David Flynn
David Flynn is the editor of Australian Business Traveller and a bit of a travel tragic with a weakness for good coffee, shopping and lychee martinis.
 

12 comments

  • reeves35

    reeves35

    4 Mar, 2019 11:32 am

    Looks OK but, like everything with Alaska Airlines, it doesn't really constitute something extraordinary. It's a shame much of the innovation for which VX was famous has been lost following the AS takeover.
    No member give thanks

  • Adam T

    AT

    4 Mar, 2019 11:51 am

    I always have a giggle when US carriers call their domestic premium cabin as "First Class".
    No member give thanks

  • Chris Chamberlin

    ChrisCh

    4 Mar, 2019 12:02 pm

    I have a giggle too, until you try to book one of those flights using points and the program wants to bill you the full first class points rate, rather than the more appropriate business class rate, given the experience it provides.
    Member who gave thanks

    AT

  • Stefan Kane

    DrSK

    4 Mar, 2019 02:05 pm

    Yes, agree entirely. Despite the woeful exchange rate, cash remains the best option for most domestic F flights in the US - prices are far less than J in Australia, and the SC earn on AA can often be quite lucrative.
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  • Aidan

    Aidan

    4 Mar, 2019 10:02 pm

    Yes I booked a ‘First class’ LAX-SFO leg with AS later in the year. It ended up cheaper than an economy ticket + 2 checked bags.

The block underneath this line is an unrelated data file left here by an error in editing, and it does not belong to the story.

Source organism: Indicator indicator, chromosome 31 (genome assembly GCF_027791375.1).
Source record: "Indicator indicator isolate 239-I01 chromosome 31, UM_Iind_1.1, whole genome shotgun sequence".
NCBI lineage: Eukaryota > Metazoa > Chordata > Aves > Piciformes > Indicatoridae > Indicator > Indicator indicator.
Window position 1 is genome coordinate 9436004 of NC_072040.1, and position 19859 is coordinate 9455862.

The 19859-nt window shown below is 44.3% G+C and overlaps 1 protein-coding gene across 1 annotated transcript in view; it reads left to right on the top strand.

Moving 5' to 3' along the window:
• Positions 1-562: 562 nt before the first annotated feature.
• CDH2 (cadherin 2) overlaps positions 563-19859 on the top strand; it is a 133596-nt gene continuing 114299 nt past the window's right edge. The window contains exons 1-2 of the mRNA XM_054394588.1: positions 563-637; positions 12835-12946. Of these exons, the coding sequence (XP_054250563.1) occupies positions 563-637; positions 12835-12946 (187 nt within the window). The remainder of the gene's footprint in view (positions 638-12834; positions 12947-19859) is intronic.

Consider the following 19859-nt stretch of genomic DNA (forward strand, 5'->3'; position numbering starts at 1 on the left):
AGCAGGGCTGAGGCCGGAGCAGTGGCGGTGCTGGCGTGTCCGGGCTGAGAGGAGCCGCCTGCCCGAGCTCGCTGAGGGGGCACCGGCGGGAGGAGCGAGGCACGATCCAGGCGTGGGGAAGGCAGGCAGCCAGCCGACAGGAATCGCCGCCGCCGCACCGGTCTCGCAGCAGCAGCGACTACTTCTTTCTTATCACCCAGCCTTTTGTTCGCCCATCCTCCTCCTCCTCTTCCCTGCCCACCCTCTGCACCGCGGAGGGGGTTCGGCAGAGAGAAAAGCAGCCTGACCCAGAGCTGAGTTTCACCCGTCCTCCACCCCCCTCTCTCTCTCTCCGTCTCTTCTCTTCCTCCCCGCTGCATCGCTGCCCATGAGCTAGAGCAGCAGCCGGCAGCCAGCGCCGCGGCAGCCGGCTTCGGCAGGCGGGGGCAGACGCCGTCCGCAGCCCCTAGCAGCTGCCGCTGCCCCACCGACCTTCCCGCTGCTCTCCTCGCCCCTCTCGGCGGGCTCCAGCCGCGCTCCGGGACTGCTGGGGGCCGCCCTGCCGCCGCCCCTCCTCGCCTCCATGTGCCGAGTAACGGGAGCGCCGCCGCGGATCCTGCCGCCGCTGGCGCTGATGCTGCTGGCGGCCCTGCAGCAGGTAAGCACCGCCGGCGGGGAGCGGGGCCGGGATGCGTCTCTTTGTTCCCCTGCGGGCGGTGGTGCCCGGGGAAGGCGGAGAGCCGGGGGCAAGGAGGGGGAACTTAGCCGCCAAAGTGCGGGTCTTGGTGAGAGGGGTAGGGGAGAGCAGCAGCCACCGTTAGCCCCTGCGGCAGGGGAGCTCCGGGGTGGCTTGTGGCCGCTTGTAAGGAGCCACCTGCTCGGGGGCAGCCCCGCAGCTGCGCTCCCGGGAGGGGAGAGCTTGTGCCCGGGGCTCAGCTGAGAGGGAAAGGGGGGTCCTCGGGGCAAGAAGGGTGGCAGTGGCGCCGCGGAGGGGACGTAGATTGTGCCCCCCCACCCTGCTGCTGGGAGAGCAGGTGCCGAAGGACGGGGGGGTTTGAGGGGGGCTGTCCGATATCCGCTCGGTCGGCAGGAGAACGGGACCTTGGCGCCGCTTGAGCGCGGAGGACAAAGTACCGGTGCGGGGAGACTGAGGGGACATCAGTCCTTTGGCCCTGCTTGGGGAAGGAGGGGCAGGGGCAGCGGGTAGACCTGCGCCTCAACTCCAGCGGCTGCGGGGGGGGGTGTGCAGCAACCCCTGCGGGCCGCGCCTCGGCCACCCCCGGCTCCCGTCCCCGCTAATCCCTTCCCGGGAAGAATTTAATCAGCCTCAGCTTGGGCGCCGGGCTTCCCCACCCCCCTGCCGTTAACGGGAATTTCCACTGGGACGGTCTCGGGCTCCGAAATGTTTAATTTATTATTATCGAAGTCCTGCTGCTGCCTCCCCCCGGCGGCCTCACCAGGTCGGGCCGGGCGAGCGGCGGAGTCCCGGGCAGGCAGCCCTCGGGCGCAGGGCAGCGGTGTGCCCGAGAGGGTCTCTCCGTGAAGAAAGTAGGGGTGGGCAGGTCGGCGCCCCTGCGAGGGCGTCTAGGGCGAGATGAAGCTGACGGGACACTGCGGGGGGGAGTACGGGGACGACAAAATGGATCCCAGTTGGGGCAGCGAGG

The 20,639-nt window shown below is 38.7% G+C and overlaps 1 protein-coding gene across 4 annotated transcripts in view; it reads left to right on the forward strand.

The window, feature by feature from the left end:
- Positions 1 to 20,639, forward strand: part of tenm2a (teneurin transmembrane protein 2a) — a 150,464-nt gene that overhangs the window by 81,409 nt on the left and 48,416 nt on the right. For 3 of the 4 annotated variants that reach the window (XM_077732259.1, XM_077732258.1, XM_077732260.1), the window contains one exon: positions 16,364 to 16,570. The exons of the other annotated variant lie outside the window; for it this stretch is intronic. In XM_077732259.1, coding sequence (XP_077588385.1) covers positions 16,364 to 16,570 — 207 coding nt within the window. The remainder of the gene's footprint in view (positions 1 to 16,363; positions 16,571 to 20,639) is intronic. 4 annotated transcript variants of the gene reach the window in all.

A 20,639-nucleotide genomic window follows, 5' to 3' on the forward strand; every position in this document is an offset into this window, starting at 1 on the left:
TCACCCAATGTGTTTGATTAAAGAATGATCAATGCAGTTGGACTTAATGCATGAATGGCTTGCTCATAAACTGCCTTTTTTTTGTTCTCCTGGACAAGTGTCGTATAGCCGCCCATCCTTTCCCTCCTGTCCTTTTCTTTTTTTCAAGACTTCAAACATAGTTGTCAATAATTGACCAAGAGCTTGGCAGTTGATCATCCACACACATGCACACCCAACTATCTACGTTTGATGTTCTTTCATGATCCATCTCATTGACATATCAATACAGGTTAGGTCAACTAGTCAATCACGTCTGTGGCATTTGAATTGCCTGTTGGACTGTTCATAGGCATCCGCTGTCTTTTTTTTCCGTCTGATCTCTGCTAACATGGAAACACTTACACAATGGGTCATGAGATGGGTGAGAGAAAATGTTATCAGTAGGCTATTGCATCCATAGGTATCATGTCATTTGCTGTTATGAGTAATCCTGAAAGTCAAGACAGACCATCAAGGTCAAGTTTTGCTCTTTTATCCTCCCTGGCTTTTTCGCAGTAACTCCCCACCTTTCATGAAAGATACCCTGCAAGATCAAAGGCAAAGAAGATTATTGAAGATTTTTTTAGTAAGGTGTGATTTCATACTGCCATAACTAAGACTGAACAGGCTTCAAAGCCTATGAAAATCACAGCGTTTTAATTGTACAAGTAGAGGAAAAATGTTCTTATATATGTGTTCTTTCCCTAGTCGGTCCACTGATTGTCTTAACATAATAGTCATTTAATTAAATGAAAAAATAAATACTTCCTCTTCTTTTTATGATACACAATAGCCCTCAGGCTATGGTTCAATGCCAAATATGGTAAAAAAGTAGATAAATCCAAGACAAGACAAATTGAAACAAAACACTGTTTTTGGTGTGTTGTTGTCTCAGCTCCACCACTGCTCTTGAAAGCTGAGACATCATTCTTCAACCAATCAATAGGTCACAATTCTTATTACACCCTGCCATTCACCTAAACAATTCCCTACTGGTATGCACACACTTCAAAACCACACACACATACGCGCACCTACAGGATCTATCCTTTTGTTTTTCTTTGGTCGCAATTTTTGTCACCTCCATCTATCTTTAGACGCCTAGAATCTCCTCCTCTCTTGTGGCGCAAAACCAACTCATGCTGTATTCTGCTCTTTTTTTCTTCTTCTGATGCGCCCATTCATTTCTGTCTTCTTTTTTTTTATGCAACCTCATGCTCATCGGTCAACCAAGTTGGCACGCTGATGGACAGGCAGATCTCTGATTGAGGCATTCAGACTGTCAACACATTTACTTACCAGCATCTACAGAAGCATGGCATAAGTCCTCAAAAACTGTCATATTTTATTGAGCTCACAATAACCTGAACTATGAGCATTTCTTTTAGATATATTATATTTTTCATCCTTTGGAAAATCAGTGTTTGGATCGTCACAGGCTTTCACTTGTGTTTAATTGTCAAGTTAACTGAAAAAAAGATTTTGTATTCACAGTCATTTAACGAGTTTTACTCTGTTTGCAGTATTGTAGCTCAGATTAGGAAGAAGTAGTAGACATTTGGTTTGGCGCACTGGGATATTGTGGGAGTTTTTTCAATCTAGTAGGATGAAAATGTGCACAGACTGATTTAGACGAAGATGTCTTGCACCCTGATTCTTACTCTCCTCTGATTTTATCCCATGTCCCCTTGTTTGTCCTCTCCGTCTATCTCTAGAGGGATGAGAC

No member give thanks

  • Adam T

    AT

    4 Mar, 2019 07:55 pm

    And conversely it’s nice to get F class status & points when you book $$$ ticket eg AA flight number under QFF. But my giggle is more about it being so American, on the lines of imperial measurements. All good.
    No member give thanks

  • Nate Webster

    Concorde1990

    7 Mar, 2019 11:27 am

    Yes, expensive with points but paid fares are fairer than Australian domestic J class
    No member give thanks

  • Aidan

    Aidan

    4 Mar, 2019 12:04 pm

    Anybody here tried the new AS ‘first class’ seats yet ?
    Member who gave thanks

    HAHLangy

  • moa999

    moa999

    4 Mar, 2019 12:36 pm

    So the business (First) IFE holder is built into the tray table? Doesn't look as sturdy as the seatback model in economy.
    No member give thanks

  • PunditShafton

    PunditShafton

    4 Mar, 2019 08:37 pm

    I like it!
    No member give thanks

  • Brett77

    Brett77

    5 Mar, 2019 05:21 am

    Looks good, basic, but good. Anyone know why they have installed airbag belts on these seats? Seems odd.
    No member give thanks

  • moa999

    moa999

    5 Mar, 2019 09:15 am

    Airbags possibly just the Row 1 bulkhead seats. Can't see a pic of subsequent rows.
    Suspect that was needed to get certification.
    No member give thanks

Guest

27 Mar, 2019 10:43 am